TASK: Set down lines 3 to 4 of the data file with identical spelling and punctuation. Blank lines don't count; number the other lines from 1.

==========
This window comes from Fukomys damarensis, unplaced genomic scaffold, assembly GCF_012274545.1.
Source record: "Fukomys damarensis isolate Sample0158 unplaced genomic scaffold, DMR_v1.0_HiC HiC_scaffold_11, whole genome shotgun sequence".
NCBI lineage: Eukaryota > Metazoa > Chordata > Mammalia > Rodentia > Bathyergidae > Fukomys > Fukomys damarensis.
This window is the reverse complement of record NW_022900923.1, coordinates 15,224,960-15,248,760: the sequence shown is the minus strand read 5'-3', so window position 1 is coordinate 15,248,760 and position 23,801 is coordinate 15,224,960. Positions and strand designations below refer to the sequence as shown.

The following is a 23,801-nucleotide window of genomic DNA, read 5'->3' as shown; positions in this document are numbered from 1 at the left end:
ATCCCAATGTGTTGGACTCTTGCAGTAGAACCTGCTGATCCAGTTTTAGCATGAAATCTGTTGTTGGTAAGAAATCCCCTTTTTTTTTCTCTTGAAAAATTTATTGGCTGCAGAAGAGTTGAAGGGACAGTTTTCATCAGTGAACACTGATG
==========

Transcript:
NCBI lineage: Eukaryota > Metazoa > Chordata > Mammalia > Rodentia > Bathyergidae > Fukomys > Fukomys damarensis.
This window is the reverse complement of record NW_022900923.1, coordinates 15,224,960-15,248,760: the sequence shown is the minus strand read 5'-3', so window position 1 is coordinate 15,248,760 and position 23,801 is coordinate 15,224,960. Positions and strand designations below refer to the sequence as shown.